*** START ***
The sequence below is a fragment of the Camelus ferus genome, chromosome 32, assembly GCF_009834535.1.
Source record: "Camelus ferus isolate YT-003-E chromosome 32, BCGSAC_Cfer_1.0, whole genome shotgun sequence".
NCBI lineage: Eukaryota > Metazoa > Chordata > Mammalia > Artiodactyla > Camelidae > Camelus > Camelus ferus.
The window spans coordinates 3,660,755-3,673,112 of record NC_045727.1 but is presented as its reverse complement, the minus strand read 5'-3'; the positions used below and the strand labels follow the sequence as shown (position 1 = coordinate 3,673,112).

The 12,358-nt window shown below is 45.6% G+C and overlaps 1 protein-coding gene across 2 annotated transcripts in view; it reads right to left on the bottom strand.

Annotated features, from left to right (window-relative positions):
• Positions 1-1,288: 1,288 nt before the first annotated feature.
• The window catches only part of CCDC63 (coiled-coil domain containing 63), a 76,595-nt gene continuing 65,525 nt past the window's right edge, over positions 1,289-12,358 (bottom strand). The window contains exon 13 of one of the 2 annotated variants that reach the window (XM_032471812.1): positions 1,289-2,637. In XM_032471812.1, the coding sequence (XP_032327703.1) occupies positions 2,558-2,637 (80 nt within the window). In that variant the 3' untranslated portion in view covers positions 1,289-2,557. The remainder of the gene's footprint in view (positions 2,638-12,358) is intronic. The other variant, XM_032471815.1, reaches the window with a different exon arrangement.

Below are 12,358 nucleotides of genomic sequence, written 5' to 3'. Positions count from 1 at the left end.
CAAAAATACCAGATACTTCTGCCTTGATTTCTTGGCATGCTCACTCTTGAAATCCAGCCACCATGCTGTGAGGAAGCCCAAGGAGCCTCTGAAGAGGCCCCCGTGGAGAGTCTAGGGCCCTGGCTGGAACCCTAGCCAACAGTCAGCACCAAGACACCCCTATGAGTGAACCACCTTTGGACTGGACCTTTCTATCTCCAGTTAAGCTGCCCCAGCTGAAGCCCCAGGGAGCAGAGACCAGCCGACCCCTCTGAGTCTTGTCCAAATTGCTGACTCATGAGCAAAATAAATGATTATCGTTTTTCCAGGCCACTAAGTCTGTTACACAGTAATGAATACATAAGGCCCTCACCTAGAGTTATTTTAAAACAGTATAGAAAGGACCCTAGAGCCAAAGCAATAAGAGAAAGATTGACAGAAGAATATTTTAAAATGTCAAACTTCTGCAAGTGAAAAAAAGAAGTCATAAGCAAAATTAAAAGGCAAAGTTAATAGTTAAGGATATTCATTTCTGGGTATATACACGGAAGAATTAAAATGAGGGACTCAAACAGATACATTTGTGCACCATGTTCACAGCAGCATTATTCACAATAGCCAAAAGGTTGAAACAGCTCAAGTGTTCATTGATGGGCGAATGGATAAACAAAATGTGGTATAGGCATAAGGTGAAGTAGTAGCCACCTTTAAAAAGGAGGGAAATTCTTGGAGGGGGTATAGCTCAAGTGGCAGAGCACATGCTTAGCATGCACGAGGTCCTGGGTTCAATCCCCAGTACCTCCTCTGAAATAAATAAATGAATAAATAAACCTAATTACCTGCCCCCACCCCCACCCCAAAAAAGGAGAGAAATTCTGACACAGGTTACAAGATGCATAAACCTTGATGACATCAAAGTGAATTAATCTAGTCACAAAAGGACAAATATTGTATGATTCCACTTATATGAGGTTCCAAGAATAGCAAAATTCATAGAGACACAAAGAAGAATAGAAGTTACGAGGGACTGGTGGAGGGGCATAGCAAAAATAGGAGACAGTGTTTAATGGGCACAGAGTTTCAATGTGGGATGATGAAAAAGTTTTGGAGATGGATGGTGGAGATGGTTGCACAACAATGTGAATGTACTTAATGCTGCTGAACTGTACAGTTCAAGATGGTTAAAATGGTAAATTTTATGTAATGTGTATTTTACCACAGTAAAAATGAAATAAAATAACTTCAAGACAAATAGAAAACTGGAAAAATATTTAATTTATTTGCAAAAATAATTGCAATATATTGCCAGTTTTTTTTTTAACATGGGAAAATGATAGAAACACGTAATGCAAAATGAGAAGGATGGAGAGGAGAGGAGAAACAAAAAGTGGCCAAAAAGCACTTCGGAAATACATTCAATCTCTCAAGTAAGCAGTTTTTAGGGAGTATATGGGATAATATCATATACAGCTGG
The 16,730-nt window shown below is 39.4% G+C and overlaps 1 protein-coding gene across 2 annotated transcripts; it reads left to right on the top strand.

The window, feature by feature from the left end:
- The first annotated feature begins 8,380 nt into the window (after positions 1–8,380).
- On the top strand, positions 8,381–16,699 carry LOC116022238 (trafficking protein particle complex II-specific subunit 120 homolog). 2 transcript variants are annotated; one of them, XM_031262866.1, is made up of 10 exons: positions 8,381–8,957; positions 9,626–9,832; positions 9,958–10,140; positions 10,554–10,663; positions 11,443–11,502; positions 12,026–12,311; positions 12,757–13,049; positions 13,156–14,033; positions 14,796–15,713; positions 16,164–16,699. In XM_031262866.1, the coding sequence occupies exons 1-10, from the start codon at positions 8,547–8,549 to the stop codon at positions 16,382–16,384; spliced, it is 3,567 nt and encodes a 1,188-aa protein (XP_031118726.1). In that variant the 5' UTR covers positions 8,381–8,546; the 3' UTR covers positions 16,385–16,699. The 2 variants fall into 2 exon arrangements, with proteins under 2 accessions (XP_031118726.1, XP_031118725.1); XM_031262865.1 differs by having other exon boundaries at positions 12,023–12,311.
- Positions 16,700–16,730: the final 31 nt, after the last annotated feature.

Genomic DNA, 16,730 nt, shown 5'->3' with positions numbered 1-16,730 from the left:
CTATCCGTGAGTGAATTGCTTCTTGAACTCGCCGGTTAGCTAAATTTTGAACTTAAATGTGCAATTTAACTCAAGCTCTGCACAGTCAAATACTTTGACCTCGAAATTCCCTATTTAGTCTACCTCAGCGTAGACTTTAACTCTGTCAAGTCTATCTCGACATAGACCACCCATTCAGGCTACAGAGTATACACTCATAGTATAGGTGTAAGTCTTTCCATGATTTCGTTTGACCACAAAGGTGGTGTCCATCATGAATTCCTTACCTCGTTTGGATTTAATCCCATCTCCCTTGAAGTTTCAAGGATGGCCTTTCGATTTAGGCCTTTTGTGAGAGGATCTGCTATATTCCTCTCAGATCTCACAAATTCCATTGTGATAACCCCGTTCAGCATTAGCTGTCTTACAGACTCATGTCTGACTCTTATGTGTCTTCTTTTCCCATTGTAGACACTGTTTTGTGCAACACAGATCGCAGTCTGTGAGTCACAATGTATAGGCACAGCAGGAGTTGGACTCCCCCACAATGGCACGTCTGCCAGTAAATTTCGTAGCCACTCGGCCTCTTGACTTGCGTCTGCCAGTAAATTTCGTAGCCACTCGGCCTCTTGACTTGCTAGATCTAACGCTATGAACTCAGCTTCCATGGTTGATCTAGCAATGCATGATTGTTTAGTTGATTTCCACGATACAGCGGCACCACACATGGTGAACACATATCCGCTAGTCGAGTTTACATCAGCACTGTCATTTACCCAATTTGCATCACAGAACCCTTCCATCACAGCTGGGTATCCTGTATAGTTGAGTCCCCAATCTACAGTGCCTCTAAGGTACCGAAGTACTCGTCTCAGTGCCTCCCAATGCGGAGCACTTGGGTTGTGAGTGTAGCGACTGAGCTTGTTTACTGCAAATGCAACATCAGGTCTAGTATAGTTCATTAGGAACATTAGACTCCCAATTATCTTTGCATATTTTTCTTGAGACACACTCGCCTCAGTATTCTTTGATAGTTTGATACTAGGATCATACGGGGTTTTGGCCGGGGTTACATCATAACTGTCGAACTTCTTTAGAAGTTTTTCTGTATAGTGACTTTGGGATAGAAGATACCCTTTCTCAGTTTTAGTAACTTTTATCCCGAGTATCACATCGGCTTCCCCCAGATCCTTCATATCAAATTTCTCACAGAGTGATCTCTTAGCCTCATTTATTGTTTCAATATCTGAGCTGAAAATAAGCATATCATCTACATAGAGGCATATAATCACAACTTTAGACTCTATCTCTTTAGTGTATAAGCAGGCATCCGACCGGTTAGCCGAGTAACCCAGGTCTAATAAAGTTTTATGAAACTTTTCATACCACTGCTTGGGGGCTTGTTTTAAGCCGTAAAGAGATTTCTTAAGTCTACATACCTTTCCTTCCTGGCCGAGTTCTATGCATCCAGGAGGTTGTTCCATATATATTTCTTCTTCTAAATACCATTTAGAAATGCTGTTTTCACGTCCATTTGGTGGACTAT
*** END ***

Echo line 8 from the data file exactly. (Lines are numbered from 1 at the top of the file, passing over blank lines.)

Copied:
• The window catches only part of CCDC63 (coiled-coil domain containing 63), a 76,595-nt gene continuing 65,525 nt past the window's right edge, over positions 1,289-12,358 (bottom strand). The window contains exon 13 of one of the 2 annotated variants that reach the window (XM_032471812.1): positions 1,289-2,637. In XM_032471812.1, the coding sequence (XP_032327703.1) occupies positions 2,558-2,637 (80 nt within the window). In that variant the 3' untranslated portion in view covers positions 1,289-2,557. The remainder of the gene's footprint in view (positions 2,638-12,358) is intronic. The other variant, XM_032471815.1, reaches the window with a different exon arrangement.